Cast: Sachin Tendulkar, Virender Sehwag, MS Dhoni
Director: James Erskine
Sachin Tendulkar — should the God of cricket, whose countless moments of glory continue to regale a majority of Indians — be immortalised on celluloid too? By all means, he must be. Quite understandably for a large chunk of India, living legend Sachin Tendulkar is more than the game itself, and his fans would do anything to keep his memory alive.
The game of cricket is religion to many of us, and life comes to a standstill in many parts of the country whenever the dynamic season of the game is on. The flip side to the story is that like everything else, public memory too is short-lived. And just the way there is unpredictability in every sphere of our lives, religious commitment also undergoes dramatic swings. And many a time, our loyalties shift unwaveringly. Hence, it was important that we documented this “little master” and his immense contribution to the Indian cricket team.
But does the film Sachin: A Billion Dreams gives us anything that we didn’t already know? To the innumerable fans spread across the world, there is nothing that the print media or the digital world hasn’t chronicled. Director James Erskine and his co-writer Sivakumar Ananth capture Sachin’s life as a cricketer and some moments of his childhood in substantial detail, while trying to unveil a few aspects of his personal life too. It is at the confluence between these worlds, where you realise that there has been a careful effort of production to try to transcend its inevitable limitations. Seeing our protagonist grow from a simple middle-class boy to a world-renowned figure creates a fine halo of interest that predisposes us to involve ourselves more than expected in a story already known, partly because details being mouthed by the subjects themselves.
Even then do not expect anything incisive, save, perhaps, at times it can arouse an emotional reaction in you. It is a biopic focused on singing praises of the cricket legend, but it does so in a more interesting way and doesn’t present them in a half-baked form as films on Azharuddin and MS Dhoni did. Erskine structures the film alternating current interviews with people close to the player, from childhood friends to current teammates, with images of his past, both recordings of the time and recreations. Thankfully, barring a few scenes where reconstruction of the past helps put together some important aspects of his life the film sticks to the genre of a documentary.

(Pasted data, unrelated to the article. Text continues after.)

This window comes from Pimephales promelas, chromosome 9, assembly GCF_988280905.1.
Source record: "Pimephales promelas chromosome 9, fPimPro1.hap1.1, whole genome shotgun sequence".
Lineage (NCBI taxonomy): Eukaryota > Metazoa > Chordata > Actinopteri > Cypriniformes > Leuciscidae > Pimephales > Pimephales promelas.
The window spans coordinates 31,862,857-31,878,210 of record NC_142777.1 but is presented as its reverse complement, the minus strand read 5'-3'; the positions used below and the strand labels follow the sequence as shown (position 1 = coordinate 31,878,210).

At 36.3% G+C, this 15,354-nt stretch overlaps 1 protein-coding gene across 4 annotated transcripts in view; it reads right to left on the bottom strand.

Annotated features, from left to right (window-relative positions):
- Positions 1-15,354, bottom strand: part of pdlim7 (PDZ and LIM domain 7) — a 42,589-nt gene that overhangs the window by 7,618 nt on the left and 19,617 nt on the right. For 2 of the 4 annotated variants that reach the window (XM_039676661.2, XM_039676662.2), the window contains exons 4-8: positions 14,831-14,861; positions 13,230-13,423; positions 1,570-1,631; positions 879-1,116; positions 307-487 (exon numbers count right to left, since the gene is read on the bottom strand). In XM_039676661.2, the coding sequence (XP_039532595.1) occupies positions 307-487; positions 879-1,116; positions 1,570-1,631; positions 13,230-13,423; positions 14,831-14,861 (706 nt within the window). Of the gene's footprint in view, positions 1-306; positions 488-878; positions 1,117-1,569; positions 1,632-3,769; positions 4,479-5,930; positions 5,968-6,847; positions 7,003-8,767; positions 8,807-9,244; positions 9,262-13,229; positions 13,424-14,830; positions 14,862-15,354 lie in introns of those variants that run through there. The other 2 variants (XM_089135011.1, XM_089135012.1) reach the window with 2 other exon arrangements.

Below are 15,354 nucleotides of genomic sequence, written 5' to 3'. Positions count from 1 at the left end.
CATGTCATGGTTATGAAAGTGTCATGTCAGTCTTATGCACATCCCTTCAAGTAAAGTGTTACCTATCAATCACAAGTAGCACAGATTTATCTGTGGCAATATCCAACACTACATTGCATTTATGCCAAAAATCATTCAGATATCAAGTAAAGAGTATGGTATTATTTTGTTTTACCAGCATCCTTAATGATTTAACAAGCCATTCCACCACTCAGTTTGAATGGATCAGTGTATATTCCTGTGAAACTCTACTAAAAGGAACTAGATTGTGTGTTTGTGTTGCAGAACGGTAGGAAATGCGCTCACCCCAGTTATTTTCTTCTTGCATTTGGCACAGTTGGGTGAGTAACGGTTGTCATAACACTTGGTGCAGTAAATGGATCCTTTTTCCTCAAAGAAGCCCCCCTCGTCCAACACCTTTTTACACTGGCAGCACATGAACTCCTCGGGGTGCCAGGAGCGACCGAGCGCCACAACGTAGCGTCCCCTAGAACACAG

There are scenes where your heart will melt at a glimpse into Sachin’s humane side that is opposed to this ultra-disciplined ruthlessly-focused player for whom being a perfectionist meant above everything else. Also, as per his father’s command, he never allowed failure to forsake his ambition of being at the top. Along the way, we do get to discover Sachin as more than just a sportstar: he is a saviour, the anointed one who motivates his team all along, dreaming of realising his own goal.
In one important scene, we come to know that his wife, Anjali, an MD in pediatrics, had to forego her career as a doctor to take care of the family. In yet another scene, footage shows a young Vinod Kambli appearing briefly. There is also a pointed reference to two power centres being active on the cricket front — Azharuddin’s and Tendulkar’s. But these are more like fleeting mentions that definitely merited more screen time, specially Kambli. Rarely do we get to delve deeply into the mind of this world-class batsman whose style the greatest batsman of all time Sir Donald George “Don” Bradman found resembling his own the most.
The film is an effortful report that would be so much the same story that anyone who has ever been interested in cricket would already know. For such a film to firmly remain etched in our memory, it should have more: it is in the details where the thing would have gained substance.
I do acknowledge that Anjali comes across as the backbone of this 139-minute film, but she alone is too incomplete because of the narrative’s marked tendency not to go beyond the obvious and remain in the mere anecdote.
The docudrama doesn’t shed much light on unspoken facts, and so, what really churns amid magical chants of “Sachin… Sachin…” is something many viewers would not be able to measure. The factors analysed are: physical, physiological, psychological, skill and popularity. But with the exception of the last bit, none is dealt with even remotely.
Nevertheless, if you can get past the whole nationalist aspect of competitive cricket, you could relive all those glorious moments of joy and despair, besides getting an insight into the lengthy game sequences and his admission of using certain techniques, and enjoy this ride.
We have adored the greatest cricketer, been in awe of him and will always be. But now that yet another hero Virat Kohli has taken over from him and stands the tallest in another competitive era, our memory of Sachin as the holder of many records in ODI and Test cricket may begin to fade. Considering this documentary on one of the world’s most beloved stars will live for future generations, it’s too bad such an effort with only select celebrated flashes was the goal.
The writer is a film critic and has been reviewing films for over 15 years. He also writes on music, art and culture, and other human interest stories....